Early Return for Teen Trips to Israel

Y2I teens enjoyed time in Northern Israel.
Courtesy photo
Y2I teens enjoyed time in Northern Israel.

By Amy Sessler Powell

Published July 17, 2014, issue of July 17, 2014.
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When Max Blake of Peabody texted his mother, Amy, from the Y2I trip in Israel, he expressed what many teens and parents seem to feel.

“Due to the unfortunate circumstances, I was unable to see everything Israel has to offer. I still got to visit my homeland and make great friends along the way so what more could I ask for?” he wrote.

Sarah Rosenberg, 16, of Salem, was tired when she reunited with her mother Cindy early Wednesday morning, but before heading to the shower and her bed, she made it clear that the trip had been a success on many fronts. “She told me she made really great friendships and wants to go back and see the things she was unable to see. As a parent, I am thrilled she still found the love. Even though she didn’t have the full experience, she walked away wanting to go back which is beautiful to me,” Cindy Rosenberg said.

The 101 teens on the Lappin Foundation’s Youth to Israel Adventure returned this week on several different flights, slightly before the planned return on Friday, July 18. The decision to return early was made because the violence between Israel and Gaza prevented the group from seeing some major sights such as Jerusalem, Tel Aviv and the Dead Sea.

“It has been very difficult for parents who have been worrying, I think not out of necessity, but it is the natural instinct of parents to worry about children who are far away in a land where there is violence nearby,” said Robert I. Lappin, trustee of the Lappin Foundation. “However, having said that, I think the trip will prove to be a wonderful one and it will make a lasting impression on the participants, perhaps somewhat different from our usual trips. But, in terms of their feelings about Israel, it will be positive.”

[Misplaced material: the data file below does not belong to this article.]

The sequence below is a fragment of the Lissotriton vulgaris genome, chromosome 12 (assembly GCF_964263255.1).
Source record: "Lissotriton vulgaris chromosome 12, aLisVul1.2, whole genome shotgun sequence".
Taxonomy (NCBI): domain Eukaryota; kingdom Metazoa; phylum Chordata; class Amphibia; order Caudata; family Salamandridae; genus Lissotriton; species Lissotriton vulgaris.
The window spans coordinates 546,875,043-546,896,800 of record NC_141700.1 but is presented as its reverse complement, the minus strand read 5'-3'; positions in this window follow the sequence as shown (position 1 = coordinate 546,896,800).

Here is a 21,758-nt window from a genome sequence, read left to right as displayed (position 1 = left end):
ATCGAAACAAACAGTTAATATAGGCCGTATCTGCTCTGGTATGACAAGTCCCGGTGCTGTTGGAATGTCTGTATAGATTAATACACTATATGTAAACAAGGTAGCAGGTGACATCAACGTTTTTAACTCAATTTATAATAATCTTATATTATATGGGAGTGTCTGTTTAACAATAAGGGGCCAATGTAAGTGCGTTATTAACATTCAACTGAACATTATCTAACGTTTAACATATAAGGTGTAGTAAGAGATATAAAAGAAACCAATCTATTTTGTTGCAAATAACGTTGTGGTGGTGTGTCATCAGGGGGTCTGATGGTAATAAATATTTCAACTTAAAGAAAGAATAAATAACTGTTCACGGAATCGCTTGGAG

Debbie Coltin, trip leader and executive director of the Foundation, believes the trip was a true success despite being a different trip than originally planned. “Teens want to return to Israel to experience what we missed,” said Coltin. “Most importantly, sparks of Jewish pride have been ignited… and connections to our Jewish family have been strengthened.”

Most parents were supportive of the Foundation and its extreme efforts to both keep the children safe and the parents informed.

Alyse Barbash of Middleton, whose 16-year-old son Max was on the trip, said, “I know he had a good trip, but a different trip. I never questioned whether he was safe and never advocated for him to come back early. I had all the confidence in the world in Debbie Coltin and the leaders of the trip, but he had a much different experience than my older child.”

Like many parents, Barbash understands but laments that Max and the others didn’t get to Jerusalem.

“They planned for a year to go to Israel and see the Wailing Wall, Jerusalem, Masada, Ben Yehuda Street, the Dead Sea, and I feel badly that they did not see these things. But safety (comes) first,” Barbash said.

Amy Blake said her son Max and the other teens made the best of the situation. “I am really thankful for the relationships (Max) formed. He was fortunate to go. He wants to go on Birthright.”